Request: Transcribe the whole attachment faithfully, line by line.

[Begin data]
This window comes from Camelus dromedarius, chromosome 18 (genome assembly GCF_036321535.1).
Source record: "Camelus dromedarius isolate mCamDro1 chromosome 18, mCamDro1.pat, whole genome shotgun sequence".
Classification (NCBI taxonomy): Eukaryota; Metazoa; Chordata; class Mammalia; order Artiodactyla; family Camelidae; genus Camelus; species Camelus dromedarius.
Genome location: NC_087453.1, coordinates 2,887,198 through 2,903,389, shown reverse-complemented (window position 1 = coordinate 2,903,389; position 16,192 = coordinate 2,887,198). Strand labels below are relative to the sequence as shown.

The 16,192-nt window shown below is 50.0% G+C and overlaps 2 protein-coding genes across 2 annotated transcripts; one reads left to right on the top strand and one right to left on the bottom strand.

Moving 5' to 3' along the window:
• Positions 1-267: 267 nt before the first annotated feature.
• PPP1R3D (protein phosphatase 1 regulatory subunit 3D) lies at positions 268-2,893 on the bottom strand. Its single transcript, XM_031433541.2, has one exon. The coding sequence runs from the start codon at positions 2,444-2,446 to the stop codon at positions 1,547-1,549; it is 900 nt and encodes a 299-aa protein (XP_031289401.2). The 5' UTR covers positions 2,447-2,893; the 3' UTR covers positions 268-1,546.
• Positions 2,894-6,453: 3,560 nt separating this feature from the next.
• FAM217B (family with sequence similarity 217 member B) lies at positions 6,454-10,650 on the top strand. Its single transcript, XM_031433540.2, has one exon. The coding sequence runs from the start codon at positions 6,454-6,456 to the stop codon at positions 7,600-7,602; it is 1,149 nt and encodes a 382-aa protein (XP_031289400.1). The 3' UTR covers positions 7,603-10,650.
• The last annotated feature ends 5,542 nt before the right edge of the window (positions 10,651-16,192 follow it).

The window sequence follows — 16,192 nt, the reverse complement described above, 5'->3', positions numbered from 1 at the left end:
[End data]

This window comes from Camelus dromedarius, chromosome 18 (genome assembly GCF_036321535.1).
Source record: "Camelus dromedarius isolate mCamDro1 chromosome 18, mCamDro1.pat, whole genome shotgun sequence".
Classification (NCBI taxonomy): Eukaryota; Metazoa; Chordata; class Mammalia; order Artiodactyla; family Camelidae; genus Camelus; species Camelus dromedarius.
Genome location: NC_087453.1, coordinates 2,887,198 through 2,903,389, shown reverse-complemented (window position 1 = coordinate 2,903,389; position 16,192 = coordinate 2,887,198). Strand labels below are relative to the sequence as shown.

The 16,192-nt window shown below is 50.0% G+C and overlaps 2 protein-coding genes across 2 annotated transcripts; one reads left to right on the top strand and one right to left on the bottom strand.

Moving 5' to 3' along the window:
• Positions 1-267: 267 nt before the first annotated feature.
• PPP1R3D (protein phosphatase 1 regulatory subunit 3D) lies at positions 268-2,893 on the bottom strand. Its single transcript, XM_031433541.2, has one exon. The coding sequence runs from the start codon at positions 2,444-2,446 to the stop codon at positions 1,547-1,549; it is 900 nt and encodes a 299-aa protein (XP_031289401.2). The 5' UTR covers positions 2,447-2,893; the 3' UTR covers positions 268-1,546.
• Positions 2,894-6,453: 3,560 nt separating this feature from the next.
• FAM217B (family with sequence similarity 217 member B) lies at positions 6,454-10,650 on the top strand. Its single transcript, XM_031433540.2, has one exon. The coding sequence runs from the start codon at positions 6,454-6,456 to the stop codon at positions 7,600-7,602; it is 1,149 nt and encodes a 382-aa protein (XP_031289400.1). The 3' UTR covers positions 7,603-10,650.
• The last annotated feature ends 5,542 nt before the right edge of the window (positions 10,651-16,192 follow it).

The window sequence follows — 16,192 nt, the reverse complement described above, 5'->3', positions numbered from 1 at the left end: